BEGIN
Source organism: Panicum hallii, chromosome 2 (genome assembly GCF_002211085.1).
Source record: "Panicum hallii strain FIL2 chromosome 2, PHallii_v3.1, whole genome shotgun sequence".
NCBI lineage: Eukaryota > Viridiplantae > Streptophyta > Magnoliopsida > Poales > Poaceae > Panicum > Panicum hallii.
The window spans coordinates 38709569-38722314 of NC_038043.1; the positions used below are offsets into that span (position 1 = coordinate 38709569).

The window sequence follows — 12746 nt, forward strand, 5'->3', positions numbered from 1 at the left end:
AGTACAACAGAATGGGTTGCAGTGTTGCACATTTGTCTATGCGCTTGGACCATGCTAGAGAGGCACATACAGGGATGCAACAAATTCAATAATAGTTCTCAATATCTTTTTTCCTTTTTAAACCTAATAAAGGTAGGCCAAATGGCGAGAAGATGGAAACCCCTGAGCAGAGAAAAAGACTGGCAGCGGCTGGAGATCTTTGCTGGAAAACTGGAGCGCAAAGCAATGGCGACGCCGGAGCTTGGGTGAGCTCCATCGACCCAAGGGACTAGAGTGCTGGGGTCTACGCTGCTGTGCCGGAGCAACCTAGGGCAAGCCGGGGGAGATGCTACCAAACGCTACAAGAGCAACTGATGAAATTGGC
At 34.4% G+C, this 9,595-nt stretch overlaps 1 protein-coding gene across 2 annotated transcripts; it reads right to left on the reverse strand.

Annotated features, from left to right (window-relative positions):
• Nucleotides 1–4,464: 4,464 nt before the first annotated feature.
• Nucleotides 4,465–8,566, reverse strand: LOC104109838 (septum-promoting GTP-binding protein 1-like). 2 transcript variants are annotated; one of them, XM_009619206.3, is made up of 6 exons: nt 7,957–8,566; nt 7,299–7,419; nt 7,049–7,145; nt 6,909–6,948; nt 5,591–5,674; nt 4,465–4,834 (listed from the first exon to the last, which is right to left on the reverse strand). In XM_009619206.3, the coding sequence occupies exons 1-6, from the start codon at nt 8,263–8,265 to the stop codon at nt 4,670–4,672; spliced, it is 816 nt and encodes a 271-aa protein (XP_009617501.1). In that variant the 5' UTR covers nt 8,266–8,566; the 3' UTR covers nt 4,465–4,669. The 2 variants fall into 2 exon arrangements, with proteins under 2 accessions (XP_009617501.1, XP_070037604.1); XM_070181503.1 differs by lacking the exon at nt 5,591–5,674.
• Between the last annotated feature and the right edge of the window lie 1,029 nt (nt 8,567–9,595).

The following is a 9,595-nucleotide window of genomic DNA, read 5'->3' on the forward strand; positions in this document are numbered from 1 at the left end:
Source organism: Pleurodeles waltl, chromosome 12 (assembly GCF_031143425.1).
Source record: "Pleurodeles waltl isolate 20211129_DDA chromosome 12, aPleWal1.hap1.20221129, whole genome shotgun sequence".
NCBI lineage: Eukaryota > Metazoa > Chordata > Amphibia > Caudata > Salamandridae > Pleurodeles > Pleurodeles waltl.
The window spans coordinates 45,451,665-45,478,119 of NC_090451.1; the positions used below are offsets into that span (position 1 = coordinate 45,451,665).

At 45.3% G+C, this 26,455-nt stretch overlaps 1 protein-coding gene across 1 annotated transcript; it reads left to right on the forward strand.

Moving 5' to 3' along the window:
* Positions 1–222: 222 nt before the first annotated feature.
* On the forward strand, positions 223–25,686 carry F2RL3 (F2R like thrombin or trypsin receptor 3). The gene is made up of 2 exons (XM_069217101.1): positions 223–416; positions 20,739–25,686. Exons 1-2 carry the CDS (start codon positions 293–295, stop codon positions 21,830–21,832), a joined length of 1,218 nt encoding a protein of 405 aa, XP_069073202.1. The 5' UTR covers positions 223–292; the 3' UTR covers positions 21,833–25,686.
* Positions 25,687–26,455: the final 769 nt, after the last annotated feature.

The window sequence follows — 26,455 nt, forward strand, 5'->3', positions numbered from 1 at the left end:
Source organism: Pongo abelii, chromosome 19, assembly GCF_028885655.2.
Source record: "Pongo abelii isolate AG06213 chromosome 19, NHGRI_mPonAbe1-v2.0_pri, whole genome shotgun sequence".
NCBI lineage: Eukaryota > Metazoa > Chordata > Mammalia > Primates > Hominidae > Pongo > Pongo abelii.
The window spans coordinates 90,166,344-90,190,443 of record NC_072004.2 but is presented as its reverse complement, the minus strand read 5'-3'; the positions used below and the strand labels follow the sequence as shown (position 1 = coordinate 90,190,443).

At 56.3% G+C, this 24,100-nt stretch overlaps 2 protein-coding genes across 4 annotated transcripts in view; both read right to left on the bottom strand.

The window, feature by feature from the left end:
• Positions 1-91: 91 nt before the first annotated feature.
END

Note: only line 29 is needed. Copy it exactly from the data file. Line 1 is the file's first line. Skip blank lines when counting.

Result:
• Positions 1-91: 91 nt before the first annotated feature.